Prosecutors are expected to cross-examine Doyle using secretly made recordings of him conferring with Calabrese when the alleged mob crew leader was in federal prison in the late 1990s. Doyle testified Wednesday that Calabrese spoke in "some sort of mind-boggling code" that was gibberish to him.

"It was like reading hieroglyphics," said Doyle, who professed that he only acted interested.

"You know what feigning interest is, Mr. Meczyk?" he said.

Much of Doyle's defense is wrapped up in his personal history, portraying himself as just a loyal neighborhood guy who was doing favors for friends when he looked up data on a police computer. He didn't deny logging onto the computer and pulling information on evidence that turned out to be a bloody glove left at the scene of the murder of mobster John Fecarotta in 1986.

DNA left on that glove eventually was traced to Frank Calabrese's brother, Nicholas, which helped to persuade him to turn on the Outfit and become one of the most important government witnesses against the mob in Chicago history.

Prosecutors argue that organized-crime leaders understood the glove's potential damage and were eager to know what authorities were up to when Doyle was working in a police evidence area in 1999.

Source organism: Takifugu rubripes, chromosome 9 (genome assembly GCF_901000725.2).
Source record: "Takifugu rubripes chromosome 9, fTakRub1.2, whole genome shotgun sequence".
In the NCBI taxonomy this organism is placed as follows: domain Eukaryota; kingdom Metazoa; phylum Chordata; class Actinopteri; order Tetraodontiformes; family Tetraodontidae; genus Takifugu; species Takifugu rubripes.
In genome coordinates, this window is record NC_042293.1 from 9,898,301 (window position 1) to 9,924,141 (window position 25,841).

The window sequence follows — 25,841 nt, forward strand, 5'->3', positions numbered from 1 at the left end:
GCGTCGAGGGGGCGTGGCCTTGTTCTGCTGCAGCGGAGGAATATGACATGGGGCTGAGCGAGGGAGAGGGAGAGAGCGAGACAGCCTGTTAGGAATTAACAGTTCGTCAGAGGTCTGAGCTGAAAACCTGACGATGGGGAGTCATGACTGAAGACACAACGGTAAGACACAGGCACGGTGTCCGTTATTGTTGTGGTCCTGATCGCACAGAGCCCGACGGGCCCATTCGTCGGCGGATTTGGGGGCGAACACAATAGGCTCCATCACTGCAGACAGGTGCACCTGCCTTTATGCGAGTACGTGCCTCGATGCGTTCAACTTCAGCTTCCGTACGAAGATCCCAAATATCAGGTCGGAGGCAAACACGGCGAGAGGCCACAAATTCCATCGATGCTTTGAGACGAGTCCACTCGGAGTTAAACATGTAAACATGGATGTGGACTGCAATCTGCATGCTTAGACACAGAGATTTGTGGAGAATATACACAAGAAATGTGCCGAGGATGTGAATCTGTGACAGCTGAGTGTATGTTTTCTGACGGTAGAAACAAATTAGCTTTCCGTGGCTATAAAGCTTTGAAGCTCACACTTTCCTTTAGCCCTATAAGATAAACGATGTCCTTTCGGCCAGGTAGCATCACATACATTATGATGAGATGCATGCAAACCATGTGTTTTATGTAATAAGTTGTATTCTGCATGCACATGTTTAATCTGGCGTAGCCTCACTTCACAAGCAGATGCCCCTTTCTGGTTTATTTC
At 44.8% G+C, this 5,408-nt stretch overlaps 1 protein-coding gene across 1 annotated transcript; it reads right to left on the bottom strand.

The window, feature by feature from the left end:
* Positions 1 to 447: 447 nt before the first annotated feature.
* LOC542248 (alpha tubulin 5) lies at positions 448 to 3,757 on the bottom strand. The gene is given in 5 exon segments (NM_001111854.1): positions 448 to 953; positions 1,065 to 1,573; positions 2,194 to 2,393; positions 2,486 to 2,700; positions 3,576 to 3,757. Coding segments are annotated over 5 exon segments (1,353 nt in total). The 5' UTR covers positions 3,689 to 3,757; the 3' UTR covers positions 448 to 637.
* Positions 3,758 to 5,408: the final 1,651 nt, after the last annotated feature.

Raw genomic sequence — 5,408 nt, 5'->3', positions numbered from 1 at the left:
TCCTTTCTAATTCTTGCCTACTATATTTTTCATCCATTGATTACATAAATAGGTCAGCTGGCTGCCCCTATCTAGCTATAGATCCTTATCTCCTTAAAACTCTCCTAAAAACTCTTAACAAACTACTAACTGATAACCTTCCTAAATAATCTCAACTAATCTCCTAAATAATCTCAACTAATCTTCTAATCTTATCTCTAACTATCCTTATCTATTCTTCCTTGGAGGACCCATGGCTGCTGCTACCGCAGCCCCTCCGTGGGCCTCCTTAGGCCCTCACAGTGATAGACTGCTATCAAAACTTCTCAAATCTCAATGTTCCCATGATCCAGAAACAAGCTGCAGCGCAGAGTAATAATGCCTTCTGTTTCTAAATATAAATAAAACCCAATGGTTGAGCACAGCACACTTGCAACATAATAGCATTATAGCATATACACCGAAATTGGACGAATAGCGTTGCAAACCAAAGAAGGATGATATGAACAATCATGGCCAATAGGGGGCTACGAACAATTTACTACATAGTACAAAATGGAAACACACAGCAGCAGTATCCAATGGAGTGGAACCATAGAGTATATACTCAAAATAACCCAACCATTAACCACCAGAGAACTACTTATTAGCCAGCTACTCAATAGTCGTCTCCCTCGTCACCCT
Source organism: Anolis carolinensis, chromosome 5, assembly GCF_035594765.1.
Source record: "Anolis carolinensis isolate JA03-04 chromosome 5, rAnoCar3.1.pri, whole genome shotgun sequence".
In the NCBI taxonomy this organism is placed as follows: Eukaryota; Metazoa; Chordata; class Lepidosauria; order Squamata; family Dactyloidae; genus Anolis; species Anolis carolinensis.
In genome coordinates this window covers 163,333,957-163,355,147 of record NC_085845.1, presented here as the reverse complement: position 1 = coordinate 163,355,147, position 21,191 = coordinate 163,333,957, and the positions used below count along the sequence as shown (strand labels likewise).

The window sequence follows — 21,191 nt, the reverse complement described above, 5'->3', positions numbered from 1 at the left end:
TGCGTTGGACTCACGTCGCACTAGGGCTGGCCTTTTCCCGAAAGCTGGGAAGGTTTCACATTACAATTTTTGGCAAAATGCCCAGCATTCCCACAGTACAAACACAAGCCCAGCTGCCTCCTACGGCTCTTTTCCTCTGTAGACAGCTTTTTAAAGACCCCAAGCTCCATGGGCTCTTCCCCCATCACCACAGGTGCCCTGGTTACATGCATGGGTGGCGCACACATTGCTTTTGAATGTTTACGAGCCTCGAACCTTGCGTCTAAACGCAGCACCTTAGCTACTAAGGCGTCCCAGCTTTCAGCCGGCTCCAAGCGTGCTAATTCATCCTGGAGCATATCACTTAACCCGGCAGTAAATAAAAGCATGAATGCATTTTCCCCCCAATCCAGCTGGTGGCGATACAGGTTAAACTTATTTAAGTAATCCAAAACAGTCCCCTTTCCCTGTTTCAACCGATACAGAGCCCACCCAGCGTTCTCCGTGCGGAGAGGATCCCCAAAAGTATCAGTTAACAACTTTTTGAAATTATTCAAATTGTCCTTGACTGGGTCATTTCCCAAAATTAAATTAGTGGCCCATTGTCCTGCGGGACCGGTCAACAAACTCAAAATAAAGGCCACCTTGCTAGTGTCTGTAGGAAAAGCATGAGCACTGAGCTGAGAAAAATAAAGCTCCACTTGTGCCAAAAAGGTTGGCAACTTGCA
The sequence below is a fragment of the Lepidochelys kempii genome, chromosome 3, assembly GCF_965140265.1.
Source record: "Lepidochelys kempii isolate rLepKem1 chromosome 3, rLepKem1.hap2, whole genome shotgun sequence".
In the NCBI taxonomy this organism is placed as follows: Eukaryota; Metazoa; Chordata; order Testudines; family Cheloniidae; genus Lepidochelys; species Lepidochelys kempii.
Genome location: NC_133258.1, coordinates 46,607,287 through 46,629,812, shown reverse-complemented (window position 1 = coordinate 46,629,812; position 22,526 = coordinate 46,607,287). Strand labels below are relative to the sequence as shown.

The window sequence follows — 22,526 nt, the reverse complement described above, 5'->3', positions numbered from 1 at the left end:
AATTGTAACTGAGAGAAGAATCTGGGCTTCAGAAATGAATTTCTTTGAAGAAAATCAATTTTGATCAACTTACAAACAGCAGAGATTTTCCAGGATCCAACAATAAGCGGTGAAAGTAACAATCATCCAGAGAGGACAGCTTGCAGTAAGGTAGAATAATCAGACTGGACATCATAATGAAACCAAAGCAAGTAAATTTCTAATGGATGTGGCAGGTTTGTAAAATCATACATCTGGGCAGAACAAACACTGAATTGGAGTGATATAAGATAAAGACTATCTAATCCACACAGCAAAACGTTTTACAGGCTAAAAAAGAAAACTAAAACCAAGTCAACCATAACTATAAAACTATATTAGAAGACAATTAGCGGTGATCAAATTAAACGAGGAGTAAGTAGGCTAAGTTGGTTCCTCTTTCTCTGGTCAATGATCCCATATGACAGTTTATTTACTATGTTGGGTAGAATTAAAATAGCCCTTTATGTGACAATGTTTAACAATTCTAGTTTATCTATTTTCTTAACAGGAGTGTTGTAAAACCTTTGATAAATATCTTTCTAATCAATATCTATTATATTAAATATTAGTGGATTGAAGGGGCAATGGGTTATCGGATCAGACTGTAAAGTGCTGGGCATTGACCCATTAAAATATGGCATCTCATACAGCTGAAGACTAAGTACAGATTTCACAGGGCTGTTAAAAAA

Doyle, born 62 years ago on the South Side to immigrant parents with the surname of Passafiume, grew up with many of the men whose names have surfaced again and again in the Family Secrets trial. His next-door neighbor, reputed mob figure Ronnie Jarrett, worked with Frank Calabrese Sr. in later years.

You didn't ask your friends what their fathers did for work, he said.

"Some worked for the city, some were bookmakers or might have been this or that," Doyle testified.

Doyle described how after several high schools asked him to leave, he ended up spending most of his time on the corner messing around with friends. While still a teen, he said he met Calabrese, who became a rival in neighborhood handball games.